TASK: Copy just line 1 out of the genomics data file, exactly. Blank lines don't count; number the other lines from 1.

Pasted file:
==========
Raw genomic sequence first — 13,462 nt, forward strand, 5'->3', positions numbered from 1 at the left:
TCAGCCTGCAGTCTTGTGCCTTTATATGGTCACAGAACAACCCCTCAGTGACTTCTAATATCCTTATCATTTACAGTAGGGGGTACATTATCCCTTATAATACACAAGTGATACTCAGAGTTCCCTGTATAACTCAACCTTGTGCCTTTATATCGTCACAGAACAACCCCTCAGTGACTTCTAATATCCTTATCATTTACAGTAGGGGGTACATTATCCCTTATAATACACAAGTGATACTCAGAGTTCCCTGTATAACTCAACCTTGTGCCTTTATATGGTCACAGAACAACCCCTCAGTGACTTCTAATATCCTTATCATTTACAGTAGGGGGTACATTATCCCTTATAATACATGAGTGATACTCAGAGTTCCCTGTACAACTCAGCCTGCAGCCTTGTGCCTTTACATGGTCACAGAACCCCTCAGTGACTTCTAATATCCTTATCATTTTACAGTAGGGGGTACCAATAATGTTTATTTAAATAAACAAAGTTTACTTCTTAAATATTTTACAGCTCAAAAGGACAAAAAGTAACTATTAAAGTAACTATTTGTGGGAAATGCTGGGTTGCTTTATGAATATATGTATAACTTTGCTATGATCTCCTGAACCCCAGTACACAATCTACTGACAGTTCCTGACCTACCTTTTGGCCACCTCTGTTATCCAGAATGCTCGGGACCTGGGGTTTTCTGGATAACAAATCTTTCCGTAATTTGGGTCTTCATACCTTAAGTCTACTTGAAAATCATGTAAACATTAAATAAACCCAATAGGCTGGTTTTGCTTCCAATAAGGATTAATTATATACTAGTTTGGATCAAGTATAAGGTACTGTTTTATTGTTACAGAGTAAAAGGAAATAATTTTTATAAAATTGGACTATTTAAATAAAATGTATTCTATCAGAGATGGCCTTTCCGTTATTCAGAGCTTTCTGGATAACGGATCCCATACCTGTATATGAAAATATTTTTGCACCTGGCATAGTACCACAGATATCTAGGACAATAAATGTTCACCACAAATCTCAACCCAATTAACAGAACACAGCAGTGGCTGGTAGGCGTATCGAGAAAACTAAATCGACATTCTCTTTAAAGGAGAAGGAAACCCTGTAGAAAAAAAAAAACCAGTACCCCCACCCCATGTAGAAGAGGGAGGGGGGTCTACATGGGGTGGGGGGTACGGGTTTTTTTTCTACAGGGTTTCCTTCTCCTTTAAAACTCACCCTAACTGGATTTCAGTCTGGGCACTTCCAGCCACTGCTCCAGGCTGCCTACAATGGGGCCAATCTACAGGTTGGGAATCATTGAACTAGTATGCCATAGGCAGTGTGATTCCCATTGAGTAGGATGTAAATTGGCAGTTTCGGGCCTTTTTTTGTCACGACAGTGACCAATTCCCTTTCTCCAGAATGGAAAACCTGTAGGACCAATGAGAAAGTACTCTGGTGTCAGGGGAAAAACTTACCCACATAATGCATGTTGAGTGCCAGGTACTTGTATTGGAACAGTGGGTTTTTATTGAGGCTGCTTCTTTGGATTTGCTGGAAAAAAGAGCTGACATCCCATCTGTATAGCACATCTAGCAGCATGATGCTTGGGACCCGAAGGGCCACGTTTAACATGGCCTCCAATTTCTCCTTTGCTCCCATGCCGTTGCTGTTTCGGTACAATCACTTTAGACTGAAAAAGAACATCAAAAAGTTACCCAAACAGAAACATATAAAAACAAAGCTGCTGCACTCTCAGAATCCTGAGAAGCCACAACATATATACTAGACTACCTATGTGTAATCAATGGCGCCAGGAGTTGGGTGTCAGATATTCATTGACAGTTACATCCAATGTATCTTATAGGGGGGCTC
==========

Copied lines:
Raw genomic sequence first — 13,462 nt, forward strand, 5'->3', positions numbered from 1 at the left: